The first monastery of the Order of the Most Holy Savior of Saint Bridget was founded in 1369, when special delegates sent by Bridget from Rome with the task of starting the work of transformation in a monastery of the royal castle of Vadstena (Sweden), donated to Saint Bridget in 1346 by King Magnus Eriksson. In the years 1375-1380 Catherine, daughter of Bridget and first Abbess of the monastery, laid the necessary legal foundations of the new Order in Rome. The Rule practiced by the religious of Vadstena was one of the first revelations of Saint Bridget, shortly after the death of her husband Ulf Gudmarsson.
|Chanting the Divine Office||Ecumenical Service||Charitable and missionary work|
Soon Bridgettine monasteries spread throughout Europe. During the reformation period, the Order founded by Saint Bridget came to halt in its expansion and began a slow decline in various countries, including Italy. A return to the full spirit of the Rule of Saint Bridget has been implemented, through the work of Saint Maria Elizabeth Hesselblad, Swedish Lutheran, converted to Catholicism in 1902 in the United States of America. She began to restore the Order in Rome in 1911, firmly rooted on the ancient Bridgettine tradition of the contemplative aspect, the solemn celebration of the liturgy, the apostolic work and the commitment to work for the unity of the Church.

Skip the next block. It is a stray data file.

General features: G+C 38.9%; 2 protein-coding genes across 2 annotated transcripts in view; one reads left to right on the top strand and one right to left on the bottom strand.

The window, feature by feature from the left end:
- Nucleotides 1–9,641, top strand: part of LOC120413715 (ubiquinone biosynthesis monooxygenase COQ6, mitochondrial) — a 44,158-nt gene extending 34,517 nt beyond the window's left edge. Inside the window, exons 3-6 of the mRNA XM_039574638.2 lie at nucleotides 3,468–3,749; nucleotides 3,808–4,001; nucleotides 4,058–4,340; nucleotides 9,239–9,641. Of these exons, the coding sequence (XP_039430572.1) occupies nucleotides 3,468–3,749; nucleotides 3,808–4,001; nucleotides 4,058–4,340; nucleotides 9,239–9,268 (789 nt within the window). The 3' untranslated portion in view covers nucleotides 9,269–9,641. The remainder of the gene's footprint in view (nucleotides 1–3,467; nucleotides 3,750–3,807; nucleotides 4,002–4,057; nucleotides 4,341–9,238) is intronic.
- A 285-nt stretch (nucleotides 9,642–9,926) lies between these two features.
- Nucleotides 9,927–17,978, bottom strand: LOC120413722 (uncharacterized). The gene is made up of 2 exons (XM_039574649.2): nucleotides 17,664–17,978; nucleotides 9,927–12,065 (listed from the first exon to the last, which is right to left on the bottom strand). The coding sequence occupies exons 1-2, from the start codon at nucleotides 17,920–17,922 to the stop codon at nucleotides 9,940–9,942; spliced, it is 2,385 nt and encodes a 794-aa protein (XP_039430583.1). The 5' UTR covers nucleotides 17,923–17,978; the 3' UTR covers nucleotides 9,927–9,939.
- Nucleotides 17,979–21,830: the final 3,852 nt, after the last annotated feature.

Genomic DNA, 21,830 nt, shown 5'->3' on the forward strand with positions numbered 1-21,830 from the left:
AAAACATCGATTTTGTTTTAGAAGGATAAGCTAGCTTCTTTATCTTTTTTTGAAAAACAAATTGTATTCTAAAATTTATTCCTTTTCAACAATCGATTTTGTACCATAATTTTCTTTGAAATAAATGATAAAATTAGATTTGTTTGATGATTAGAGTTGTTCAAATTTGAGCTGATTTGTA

The new Foundation expanded from Rome to the following countries, besides in Italy: Switzerland, Sweden, United Kingdom, Denmark, Norway, Finland, Estonia, Poland, Germany, Holland, India, Palestine, Israel, Philippines, Indonesia, USA, Mexico and Cuba. Today the Order counts 57 convents and about 600 religious. Saint Maria Elizabeth Hesselblad died in Rome on 24 April 1957, beatified on 9 April 2000 and canonized on 5 June 2016.